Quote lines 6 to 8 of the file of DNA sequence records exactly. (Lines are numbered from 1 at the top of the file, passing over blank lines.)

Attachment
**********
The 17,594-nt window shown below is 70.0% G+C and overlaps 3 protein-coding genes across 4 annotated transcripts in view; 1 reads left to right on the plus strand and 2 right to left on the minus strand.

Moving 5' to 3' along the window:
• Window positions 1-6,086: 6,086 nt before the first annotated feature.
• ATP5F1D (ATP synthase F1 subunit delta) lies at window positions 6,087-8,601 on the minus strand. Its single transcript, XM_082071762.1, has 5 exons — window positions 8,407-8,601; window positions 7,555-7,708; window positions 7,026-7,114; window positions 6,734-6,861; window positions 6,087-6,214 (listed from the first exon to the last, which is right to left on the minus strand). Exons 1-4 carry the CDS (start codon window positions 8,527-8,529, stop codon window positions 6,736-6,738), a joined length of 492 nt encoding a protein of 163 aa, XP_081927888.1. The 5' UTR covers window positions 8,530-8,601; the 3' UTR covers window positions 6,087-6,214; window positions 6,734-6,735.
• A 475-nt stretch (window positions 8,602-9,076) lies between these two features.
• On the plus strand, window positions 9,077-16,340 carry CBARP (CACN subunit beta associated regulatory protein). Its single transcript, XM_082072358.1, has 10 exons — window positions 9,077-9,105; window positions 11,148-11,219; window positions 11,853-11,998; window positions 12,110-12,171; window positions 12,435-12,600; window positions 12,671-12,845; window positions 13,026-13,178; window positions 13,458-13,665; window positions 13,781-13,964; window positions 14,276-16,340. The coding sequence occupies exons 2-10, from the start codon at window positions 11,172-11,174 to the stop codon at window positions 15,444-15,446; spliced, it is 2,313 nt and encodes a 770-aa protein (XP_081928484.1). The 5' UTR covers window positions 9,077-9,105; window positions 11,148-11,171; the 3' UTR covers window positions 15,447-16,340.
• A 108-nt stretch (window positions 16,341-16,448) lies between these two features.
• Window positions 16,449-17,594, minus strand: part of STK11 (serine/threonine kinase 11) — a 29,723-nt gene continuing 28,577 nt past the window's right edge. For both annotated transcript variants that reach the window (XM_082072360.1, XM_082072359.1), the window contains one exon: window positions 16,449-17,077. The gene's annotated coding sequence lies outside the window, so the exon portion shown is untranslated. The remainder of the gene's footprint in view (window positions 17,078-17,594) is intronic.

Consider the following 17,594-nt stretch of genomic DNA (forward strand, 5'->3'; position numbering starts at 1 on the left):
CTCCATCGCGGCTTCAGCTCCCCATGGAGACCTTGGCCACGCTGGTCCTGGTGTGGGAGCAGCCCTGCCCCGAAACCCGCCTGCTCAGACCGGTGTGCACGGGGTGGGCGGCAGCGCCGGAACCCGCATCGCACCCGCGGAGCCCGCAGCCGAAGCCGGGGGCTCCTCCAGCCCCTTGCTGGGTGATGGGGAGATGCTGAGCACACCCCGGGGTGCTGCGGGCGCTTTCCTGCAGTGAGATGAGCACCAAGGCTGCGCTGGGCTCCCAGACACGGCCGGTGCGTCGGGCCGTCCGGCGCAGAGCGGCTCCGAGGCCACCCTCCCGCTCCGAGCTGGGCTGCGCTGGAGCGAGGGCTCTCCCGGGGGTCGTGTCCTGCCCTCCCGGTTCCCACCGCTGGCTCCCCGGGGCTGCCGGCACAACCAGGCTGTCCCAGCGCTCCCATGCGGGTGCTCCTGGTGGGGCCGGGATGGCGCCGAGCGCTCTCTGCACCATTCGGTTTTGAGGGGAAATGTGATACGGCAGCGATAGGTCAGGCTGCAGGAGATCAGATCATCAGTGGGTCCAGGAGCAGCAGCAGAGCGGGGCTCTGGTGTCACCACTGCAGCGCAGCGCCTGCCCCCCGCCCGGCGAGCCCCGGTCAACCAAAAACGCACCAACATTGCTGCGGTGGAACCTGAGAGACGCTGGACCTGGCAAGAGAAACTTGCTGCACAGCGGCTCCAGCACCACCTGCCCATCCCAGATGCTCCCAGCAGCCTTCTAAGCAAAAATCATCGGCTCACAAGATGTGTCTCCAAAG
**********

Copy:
• On the plus strand, window positions 9,077-16,340 carry CBARP (CACN subunit beta associated regulatory protein). Its single transcript, XM_082072358.1, has 10 exons — window positions 9,077-9,105; window positions 11,148-11,219; window positions 11,853-11,998; window positions 12,110-12,171; window positions 12,435-12,600; window positions 12,671-12,845; window positions 13,026-13,178; window positions 13,458-13,665; window positions 13,781-13,964; window positions 14,276-16,340. The coding sequence occupies exons 2-10, from the start codon at window positions 11,172-11,174 to the stop codon at window positions 15,444-15,446; spliced, it is 2,313 nt and encodes a 770-aa protein (XP_081928484.1). The 5' UTR covers window positions 9,077-9,105; window positions 11,148-11,171; the 3' UTR covers window positions 15,447-16,340.
• A 108-nt stretch (window positions 16,341-16,448) lies between these two features.
• Window positions 16,449-17,594, minus strand: part of STK11 (serine/threonine kinase 11) — a 29,723-nt gene continuing 28,577 nt past the window's right edge. For both annotated transcript variants that reach the window (XM_082072360.1, XM_082072359.1), the window contains one exon: window positions 16,449-17,077. The gene's annotated coding sequence lies outside the window, so the exon portion shown is untranslated. The remainder of the gene's footprint in view (window positions 17,078-17,594) is intronic.